Intern Perspectives: A Thing or Two

Summer Internships are underway at WPG.  We will have three lovely young ladies joining us this year, the first of whom, Laura Devinsky currently studying at Guilford College, started yesterday.  Laura jumped right into her internship duties and provided us with today’s blog entry on Ellen Verdon Winkler’s current solo show.  Haven’t seen it yet?  You have until Sunday (yes, we’re open this holiday weekend). 

“Two Things” by Ellen Verdon Winkler

At the Washington Printmakers Gallery this month, Ellen V. Winkler’s recent collection – “A Thing or Two” – has many intaglio with chine collé works, as well as a splash of pencil, charcoal, and monotype works in the mix. When Winkler says “A Thing or Two,” she is literally talking about several of her pieces. While some are more clear cut – a person or a house – there are several pieces where you are unsure of what the artwork is depicting. Is it an apple? A seed? A flower? The uncertainty lies in the viewer’s imagination to decipher what Winkler is depicting.

“Three Things” by Ellen Verdon Winkler

My favorite works are in a five-some series: “Two Things” (in charcoal), “Three Things,” “Two Things State I,” “Two Things State II,” and “Two Things” (intaglio with chine collé). This series shows Winkler’s attention to detail and shadowing with different materials. But throughout the series, at first glance I was unsure what these “things” were – were they cherries? Or were they balls on string? But after a few moments of deeper looking at the attention to detail – the lines depicting the ridges – it came to my attention that more likely than anything – they were the spikey seeds from trees that often appear in the spring or fall; and are quite prickly if one steps on one in bare feet.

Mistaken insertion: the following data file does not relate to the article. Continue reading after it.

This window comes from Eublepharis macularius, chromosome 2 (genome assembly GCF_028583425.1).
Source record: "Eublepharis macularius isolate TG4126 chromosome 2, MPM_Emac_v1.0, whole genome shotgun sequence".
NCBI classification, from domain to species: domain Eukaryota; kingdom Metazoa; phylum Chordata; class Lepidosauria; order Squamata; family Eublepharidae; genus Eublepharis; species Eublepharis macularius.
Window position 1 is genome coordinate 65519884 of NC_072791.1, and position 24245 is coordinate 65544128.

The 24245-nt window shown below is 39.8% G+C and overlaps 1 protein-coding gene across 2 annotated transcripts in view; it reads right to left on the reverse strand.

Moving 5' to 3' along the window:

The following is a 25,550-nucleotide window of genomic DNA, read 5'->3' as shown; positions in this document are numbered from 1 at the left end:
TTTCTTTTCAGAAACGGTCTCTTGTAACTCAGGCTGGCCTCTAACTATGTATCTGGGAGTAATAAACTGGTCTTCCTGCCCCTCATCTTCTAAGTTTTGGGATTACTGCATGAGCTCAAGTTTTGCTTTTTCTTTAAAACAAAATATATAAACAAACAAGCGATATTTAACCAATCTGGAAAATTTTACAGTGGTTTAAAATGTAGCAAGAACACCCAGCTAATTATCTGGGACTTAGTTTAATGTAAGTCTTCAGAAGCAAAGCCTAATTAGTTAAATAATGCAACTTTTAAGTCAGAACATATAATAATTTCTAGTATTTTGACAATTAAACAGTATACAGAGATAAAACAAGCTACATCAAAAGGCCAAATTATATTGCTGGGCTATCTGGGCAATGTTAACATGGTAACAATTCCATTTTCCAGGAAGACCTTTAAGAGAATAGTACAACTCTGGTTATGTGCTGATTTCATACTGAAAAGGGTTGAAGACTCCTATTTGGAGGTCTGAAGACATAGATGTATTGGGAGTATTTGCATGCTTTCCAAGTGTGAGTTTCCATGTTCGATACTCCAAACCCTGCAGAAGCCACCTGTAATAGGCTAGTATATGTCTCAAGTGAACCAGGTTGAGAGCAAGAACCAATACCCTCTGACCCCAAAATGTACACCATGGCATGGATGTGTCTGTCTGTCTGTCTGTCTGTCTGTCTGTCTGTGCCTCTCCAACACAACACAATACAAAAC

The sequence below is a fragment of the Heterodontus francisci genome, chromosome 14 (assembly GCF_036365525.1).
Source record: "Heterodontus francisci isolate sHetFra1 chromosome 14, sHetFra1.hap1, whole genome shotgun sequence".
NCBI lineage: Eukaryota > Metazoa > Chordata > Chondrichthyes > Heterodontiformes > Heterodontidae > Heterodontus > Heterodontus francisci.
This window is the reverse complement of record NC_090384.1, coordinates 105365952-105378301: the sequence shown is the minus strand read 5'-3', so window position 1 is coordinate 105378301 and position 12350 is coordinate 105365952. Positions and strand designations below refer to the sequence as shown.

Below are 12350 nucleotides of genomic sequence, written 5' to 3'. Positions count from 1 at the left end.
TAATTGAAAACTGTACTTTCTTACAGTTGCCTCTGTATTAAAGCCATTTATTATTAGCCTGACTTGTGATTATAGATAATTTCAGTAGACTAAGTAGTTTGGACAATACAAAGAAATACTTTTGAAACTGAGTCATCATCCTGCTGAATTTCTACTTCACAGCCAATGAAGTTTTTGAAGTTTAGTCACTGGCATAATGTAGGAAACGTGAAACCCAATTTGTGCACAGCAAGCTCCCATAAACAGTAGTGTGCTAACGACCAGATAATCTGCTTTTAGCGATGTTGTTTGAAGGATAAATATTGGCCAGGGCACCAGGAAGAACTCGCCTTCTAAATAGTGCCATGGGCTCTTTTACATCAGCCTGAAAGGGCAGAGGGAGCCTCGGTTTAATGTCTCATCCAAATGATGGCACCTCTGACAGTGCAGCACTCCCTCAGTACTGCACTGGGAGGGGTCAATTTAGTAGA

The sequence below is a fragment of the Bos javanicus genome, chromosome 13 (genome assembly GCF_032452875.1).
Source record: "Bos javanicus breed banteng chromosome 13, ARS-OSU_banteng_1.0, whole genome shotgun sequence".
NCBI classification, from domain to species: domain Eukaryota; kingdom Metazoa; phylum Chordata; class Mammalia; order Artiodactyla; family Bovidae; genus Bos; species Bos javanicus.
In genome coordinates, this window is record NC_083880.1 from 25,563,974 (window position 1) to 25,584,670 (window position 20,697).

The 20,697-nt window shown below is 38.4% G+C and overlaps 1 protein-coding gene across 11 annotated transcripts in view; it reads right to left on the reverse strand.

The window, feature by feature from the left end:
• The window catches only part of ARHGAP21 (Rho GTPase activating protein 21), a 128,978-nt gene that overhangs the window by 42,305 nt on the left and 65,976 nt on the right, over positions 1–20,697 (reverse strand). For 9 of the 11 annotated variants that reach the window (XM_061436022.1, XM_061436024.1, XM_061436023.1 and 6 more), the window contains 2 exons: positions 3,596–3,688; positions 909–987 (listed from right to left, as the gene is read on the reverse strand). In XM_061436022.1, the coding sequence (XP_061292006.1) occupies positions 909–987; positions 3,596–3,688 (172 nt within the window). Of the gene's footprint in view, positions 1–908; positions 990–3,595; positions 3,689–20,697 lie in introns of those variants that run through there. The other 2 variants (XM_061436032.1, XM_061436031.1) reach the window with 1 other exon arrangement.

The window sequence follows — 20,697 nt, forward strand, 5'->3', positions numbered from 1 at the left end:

“Cocoa” by Ellen Verdon Winkler

But not the whole collection is of these prickly seeds; Winkler shows her range of technique and interest of subject. There is the “Alley” where one could walk into the picture and feel right as if that’s where they were standing. With dark shadows and detailed stair railings, it gives off the emotion of somewhere where one may not want to be late at night. And then there is “Cocoa” a dog laying down, looking absolutely fluffy. With pen and ink Winkler has been able to capture this tired dog with the upmost precision. Finally, Winkler shows off a more abstract side with two monotypes and a charcoal piece entitled “Boulders, Rock Creek, I,” “Boulders, Rock Creek, V,” and “Boulders” (respectively). Winkler shows in her collection her range and love of detail; and she most definitely captures the idea that everything in the collection is “A Thing or Two.”


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